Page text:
# ECDSA Signing Process

The Process of ECDSA Signing in a Two-Party System

The Elliptic Curve Digital Signature Algorithm (ECDSA) involves a two-party process where neither party knows the private key $x$, yet they can jointly create a signature on a message $m$. Here's an overview of the ECDSA signing function:

**Nonce Generation and Computation**:A random nonce $k$ is chosen, and $R=k⋅G$ is computed.

The "x-coordinate" of the elliptic-curve point $R$ is denoted as $r$.

**Signature Computation**:The signature component $s$ is calculated as $s=k−1⋅(H(m)+r⋅x)modq$.

**Signature Output**:The signature is output as a pair $(r,s)$.

**Additively Homomorphic Encryption in ECDSA**

**Encryption Type**: The process uses additively homomorphic encryption, which allows for encrypted values to be efficiently added or multiplied by a scalar without decryption. Paillier encryption, a common form of this encryption, is often used.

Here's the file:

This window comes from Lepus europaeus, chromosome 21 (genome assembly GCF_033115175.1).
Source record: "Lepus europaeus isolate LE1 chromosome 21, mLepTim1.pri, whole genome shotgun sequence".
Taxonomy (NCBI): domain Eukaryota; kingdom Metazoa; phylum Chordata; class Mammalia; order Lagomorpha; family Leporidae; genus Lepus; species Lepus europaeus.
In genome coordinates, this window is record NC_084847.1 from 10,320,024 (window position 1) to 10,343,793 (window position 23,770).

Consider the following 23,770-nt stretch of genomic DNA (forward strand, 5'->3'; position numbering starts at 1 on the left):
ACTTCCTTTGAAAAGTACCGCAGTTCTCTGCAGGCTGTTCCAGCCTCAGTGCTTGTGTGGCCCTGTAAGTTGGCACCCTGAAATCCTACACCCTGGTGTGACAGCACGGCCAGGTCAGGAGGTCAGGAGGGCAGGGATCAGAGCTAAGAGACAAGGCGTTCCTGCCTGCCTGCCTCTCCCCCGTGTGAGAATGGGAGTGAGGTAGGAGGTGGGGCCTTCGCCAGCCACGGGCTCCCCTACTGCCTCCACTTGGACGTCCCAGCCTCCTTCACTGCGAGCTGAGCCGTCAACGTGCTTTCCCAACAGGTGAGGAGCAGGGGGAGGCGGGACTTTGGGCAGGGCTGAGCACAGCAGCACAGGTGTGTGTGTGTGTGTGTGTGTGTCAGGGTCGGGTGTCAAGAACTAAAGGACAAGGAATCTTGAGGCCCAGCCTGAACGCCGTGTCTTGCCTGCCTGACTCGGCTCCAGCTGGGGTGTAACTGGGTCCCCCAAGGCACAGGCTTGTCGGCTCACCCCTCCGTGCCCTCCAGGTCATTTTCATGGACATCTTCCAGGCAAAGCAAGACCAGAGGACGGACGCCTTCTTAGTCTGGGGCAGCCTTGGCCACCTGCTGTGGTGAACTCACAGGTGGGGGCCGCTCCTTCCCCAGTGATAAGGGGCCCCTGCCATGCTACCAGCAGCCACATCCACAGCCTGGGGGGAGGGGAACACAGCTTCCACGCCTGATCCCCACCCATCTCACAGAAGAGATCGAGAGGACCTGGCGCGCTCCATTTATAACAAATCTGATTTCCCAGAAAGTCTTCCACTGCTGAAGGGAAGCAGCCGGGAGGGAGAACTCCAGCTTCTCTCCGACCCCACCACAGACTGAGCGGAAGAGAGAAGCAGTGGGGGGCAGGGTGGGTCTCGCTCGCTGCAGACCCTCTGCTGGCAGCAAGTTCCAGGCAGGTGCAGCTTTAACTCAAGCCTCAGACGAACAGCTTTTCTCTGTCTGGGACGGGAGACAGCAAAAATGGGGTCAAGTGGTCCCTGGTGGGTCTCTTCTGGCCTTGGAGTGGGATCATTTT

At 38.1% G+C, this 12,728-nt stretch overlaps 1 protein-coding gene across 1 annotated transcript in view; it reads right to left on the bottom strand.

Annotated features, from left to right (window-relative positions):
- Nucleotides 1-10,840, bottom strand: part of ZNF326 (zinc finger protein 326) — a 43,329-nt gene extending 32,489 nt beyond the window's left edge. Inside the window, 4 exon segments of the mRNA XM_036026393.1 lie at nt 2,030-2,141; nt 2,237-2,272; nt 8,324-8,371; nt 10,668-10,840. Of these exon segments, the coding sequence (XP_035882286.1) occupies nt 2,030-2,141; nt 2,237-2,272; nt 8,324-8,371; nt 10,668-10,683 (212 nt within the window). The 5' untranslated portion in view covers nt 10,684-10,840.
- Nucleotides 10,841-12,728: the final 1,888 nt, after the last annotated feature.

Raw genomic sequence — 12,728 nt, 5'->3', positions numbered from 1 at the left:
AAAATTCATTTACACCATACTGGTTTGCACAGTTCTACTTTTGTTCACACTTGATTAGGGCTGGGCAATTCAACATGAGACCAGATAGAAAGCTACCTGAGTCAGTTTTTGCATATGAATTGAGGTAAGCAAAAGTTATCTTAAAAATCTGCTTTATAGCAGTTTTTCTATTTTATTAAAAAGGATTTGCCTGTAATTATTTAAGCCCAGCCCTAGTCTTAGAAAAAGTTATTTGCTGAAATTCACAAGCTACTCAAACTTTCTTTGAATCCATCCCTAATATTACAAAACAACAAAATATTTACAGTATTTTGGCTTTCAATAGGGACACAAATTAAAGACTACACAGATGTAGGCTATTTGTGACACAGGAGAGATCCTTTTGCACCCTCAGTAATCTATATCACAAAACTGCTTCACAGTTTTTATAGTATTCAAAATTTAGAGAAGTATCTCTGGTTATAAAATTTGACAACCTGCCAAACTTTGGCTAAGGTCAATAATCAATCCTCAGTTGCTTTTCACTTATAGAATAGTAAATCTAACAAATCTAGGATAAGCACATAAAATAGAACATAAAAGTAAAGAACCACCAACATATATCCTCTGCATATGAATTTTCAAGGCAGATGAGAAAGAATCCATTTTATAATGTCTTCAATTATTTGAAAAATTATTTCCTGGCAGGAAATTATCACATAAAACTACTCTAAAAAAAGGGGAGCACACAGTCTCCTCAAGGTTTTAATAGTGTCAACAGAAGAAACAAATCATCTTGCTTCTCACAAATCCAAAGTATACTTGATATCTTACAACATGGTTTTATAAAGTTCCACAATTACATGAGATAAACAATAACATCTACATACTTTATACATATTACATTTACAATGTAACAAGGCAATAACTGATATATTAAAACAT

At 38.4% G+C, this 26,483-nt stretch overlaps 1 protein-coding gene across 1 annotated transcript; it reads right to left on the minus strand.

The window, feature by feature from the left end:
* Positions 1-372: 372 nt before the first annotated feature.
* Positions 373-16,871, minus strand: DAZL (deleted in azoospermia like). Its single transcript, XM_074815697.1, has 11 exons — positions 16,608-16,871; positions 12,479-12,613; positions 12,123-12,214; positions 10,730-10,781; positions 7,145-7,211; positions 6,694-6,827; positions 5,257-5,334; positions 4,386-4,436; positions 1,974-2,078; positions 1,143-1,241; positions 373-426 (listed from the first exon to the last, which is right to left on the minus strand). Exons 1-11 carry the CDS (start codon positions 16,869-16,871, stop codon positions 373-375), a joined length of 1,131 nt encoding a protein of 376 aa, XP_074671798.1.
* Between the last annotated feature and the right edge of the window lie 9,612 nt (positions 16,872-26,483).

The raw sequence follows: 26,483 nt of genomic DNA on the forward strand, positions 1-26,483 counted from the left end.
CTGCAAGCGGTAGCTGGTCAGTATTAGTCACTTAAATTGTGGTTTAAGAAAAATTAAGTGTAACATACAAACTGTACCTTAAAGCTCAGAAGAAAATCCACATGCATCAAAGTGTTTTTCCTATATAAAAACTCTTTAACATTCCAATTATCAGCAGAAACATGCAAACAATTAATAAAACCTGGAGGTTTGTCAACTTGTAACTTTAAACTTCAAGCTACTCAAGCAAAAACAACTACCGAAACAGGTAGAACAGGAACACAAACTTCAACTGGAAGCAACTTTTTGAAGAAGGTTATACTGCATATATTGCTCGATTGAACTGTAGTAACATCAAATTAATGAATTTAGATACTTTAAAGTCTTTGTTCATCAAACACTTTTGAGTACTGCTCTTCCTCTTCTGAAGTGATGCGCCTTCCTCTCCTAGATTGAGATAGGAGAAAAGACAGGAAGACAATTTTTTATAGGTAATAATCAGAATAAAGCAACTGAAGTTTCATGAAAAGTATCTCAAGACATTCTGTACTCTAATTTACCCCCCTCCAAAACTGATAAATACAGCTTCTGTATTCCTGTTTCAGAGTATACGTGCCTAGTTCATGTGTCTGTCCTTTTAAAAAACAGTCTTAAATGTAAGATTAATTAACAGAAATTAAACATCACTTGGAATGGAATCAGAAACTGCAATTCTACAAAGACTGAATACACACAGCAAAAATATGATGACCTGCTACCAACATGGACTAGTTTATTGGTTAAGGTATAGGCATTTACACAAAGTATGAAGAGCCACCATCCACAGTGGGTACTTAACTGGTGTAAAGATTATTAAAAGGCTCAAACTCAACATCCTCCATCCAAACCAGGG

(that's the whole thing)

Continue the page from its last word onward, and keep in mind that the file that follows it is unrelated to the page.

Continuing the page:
**Two-Party Computation Steps**

**Key Generation**:Parties choose random $1x1$ and $2x2$ and exchange $Q1=x1⋅G$ and $Q2=x2⋅G$. Commitment schemes are used for security.

$1P1$ generates a Paillier key-pair $(pk,sk)$ and sends $ckey=Encpk(x1)$ to $2P2$, along with a zero-knowledge proof.

**Signature Generation on Message**$m$:Parties independently generate $1k1$ and $2k2$, and exchange $R1=k1⋅G$ and $R2=k2⋅G$.

The nonce $k$ and $R$ are set as $k=k1⋅k2$ and $R=k1⋅R2=k2⋅R1$.

$2P2$ computes a "partial signature" using the homomorphic properties of the encryption, performing a series of encrypted operations.

$1P1$ decrypts the received ciphertext, multiplies it by $1−1k1−1$ to obtain $s$, and verifies the signature $(r,s)$.

**Security Considerations**

**Protection Against Private Key Exposure**: The protocol ensures neither party knows $k$ or the private key $x$.**Handling Corrupt Parties**: If $2P2$ is corrupt, it can provide incorrect encryption, but since $1P1$ verifies the signature first, no advantage is gained by $2P2$ from this.

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